There are a couple of ways that the OMG's CBDC WG members recommend pursuing a U.S. CBDC Research Development Test & Evaluation (RDT&E) effort.
Orla Ward and Sabrina Rochemont presented a list of Limitations to Blockchain Technologies to the Institute and Faculty of Actuaries. 2). Table 2 presents a summary of the limitations outlined by Orla et al. Many of these are issues are similar to those proposed by the OMG's CBDC WG members in Possible SBIR STTR Topics.
|Consensus time delay
The mining process (“Proof of Work”) requires vast amounts of computing power to record transactions and because all payments require miner approval, there is a limit on the number of transactions that can be processed at any time. Once a transaction has been completed, it is irreversible. Miners are critical to ensuring the validity of each transaction and are rewarded by receiving newly created digital currency units. The alternative “Proof of Stake” attributes mining power to the proportion of tokens held by the miner and may help improve performance in the future.
Most digital currencies have a source code that outlines the precise number of units that can and will ever exist and so there is a finite supply. Over time, it becomes more difficult for miners to produce digital currency units until the upper limit is reached. Digital currency's finite supply makes them inherently deflationary, more akin to gold and other precious metals than fiat currencies. This too places pressure on the price of digital currencies, unlike fiat currencies for which Central Banks can, in theory, produce an unlimited supply
It has been suggested that many issues with the performance of public Blockchain stem from excessive decentralization, leading to inefficiency. Further research and development activity will likely resolve the trade-off between decentralization and performance.
|Link into the real economy
The environment within Blockchain cannot be extrapolated outside of Blockchain, for instance, to translate “proof of ownership” into “proof of possession” (e.g. of a house). Blockchain must solve the real-life trust problem and needs to interface with a trusted central mechanism outside of Blockchain.
Blockchain is trusted for being a highly secure, impenetrable technology as all users share the same information that has been verified by the miner. The security of a Blockchain is guaranteed through the use of cryptographic functions that are deemed to be relatively secure because breaking them requires huge computing resources, which are not generally available. However, it has been suggested that they are not completely immune from advances in technology, namely the rise of quantum computing. Unlike ordinary computers that operate on a binary system accepting bites of the form 0 or 1, a quantum computer works with particles that can be in superposition. Rather than representing bits of value 0 or 1, quantum computers would have particles represented by qubits, which can take on the value 0, or 1, or both simultaneously. Quantum computing may have the potential to break the cryptography that conventional Blockchain relies upon as they are much more powerful. However, such an issue may be solved using next-generation technology by using quantum cryptography in Blockchain and so the entire Blockchain may be a quantum phenomenon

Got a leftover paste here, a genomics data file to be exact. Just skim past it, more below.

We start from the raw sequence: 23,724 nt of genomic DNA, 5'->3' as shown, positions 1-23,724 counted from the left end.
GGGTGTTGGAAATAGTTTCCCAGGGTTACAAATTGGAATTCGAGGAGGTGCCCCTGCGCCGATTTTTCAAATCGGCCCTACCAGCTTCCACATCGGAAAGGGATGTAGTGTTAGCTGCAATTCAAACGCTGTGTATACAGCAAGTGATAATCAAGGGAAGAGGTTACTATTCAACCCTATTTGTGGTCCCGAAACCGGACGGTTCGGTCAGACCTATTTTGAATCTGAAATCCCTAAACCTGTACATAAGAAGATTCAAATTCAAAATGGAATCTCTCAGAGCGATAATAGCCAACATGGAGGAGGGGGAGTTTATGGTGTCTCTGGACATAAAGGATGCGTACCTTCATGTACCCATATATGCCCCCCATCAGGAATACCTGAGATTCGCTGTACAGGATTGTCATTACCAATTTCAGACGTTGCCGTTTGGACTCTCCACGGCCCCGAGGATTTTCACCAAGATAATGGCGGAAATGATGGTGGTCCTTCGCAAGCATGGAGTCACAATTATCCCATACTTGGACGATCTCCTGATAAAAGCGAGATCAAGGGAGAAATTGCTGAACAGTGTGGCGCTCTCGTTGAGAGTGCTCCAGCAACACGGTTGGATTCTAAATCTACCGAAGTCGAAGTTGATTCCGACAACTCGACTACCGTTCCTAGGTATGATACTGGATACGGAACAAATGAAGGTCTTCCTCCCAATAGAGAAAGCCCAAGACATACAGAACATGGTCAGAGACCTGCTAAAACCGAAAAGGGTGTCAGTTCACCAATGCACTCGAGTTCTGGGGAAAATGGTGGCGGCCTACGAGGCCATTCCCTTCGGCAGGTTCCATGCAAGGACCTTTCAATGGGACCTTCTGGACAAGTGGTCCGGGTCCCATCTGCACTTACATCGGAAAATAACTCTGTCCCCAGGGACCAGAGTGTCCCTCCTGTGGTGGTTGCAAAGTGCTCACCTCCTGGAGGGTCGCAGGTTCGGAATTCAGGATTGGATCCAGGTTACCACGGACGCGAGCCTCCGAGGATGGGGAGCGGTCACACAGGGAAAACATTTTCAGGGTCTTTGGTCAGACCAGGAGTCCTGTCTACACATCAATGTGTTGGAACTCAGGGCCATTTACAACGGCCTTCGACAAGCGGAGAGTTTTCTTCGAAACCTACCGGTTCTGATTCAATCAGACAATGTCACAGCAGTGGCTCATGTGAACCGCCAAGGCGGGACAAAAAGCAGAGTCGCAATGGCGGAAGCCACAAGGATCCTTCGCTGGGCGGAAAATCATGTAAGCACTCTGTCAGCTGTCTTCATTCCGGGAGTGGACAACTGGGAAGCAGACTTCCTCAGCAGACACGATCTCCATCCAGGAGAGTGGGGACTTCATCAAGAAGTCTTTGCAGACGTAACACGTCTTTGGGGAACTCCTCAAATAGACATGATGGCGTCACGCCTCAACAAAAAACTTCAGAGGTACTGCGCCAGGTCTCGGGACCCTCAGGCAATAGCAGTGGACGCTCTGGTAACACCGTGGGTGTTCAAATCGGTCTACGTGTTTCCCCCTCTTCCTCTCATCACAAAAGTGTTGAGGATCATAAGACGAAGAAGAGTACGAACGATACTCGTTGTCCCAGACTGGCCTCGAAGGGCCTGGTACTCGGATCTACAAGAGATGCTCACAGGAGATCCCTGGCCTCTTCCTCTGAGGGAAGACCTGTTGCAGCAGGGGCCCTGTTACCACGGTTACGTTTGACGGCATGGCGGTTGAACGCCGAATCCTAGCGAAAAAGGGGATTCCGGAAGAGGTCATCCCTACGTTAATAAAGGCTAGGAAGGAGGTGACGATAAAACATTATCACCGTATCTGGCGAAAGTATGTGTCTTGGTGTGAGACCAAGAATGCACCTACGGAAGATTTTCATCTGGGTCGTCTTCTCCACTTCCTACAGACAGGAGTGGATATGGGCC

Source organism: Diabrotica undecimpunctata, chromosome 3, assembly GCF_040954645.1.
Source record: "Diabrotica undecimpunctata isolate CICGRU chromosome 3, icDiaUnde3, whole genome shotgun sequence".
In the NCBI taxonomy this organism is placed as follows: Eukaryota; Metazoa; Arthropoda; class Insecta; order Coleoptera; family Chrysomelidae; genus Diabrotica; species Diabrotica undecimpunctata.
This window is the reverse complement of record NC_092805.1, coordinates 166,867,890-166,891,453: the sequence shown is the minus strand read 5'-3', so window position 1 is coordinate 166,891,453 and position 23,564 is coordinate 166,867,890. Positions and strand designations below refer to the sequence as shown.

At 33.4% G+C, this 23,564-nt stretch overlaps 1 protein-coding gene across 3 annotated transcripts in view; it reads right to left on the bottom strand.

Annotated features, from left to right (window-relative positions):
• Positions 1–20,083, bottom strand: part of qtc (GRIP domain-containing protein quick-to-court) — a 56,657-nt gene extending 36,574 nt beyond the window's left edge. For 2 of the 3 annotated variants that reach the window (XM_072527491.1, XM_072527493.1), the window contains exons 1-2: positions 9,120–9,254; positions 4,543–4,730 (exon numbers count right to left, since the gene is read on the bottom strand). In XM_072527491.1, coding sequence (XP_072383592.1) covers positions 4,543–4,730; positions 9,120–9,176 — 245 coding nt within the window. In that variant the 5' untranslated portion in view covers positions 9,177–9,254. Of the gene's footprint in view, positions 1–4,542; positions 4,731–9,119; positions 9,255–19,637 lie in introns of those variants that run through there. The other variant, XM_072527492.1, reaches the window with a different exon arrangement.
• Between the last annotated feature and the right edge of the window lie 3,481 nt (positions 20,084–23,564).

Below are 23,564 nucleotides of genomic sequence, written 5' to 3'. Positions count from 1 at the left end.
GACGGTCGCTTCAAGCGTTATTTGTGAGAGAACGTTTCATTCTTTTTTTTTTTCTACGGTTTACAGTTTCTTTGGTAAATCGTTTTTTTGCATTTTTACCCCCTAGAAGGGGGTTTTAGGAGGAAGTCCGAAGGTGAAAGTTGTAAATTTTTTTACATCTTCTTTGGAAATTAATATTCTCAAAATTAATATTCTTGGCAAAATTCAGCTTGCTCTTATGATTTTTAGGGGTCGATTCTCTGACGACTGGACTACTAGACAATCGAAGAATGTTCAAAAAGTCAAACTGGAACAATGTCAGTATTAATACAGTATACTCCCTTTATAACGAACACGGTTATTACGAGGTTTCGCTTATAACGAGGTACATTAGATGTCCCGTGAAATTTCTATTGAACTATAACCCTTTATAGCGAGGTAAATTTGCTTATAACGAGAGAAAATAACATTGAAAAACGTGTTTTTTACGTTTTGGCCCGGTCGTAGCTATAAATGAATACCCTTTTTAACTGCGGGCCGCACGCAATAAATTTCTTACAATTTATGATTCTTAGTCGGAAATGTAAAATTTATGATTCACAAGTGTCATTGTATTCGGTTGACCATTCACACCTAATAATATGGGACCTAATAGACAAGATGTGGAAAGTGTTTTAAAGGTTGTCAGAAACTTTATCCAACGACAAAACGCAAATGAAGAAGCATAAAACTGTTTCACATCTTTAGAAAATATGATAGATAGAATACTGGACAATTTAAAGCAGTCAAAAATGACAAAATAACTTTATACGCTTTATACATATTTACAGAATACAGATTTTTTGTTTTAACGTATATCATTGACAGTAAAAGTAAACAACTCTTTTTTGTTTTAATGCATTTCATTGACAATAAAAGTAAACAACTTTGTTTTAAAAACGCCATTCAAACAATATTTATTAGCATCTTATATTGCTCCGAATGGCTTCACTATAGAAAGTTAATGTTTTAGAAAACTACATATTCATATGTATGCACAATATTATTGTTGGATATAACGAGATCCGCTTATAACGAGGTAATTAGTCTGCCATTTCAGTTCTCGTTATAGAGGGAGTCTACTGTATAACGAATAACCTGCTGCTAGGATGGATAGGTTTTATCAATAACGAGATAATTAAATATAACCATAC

All Blockchain systems have to address the inherent problems of double-spend, and issues such as blocks that have detached from the chain, accidentally or through attacks. As Blockchains are implemented in software, any number of software vulnerabilities can also exist due to poor code implementations.
The following subsections are provided by the OMG's CBDC WG members on some possible RDT&E topics and some discussions the Federal Reserve can pursue with a partnering Federal Agency (see 1 for a list of possible Federal Government Department SBIR/STTR partners.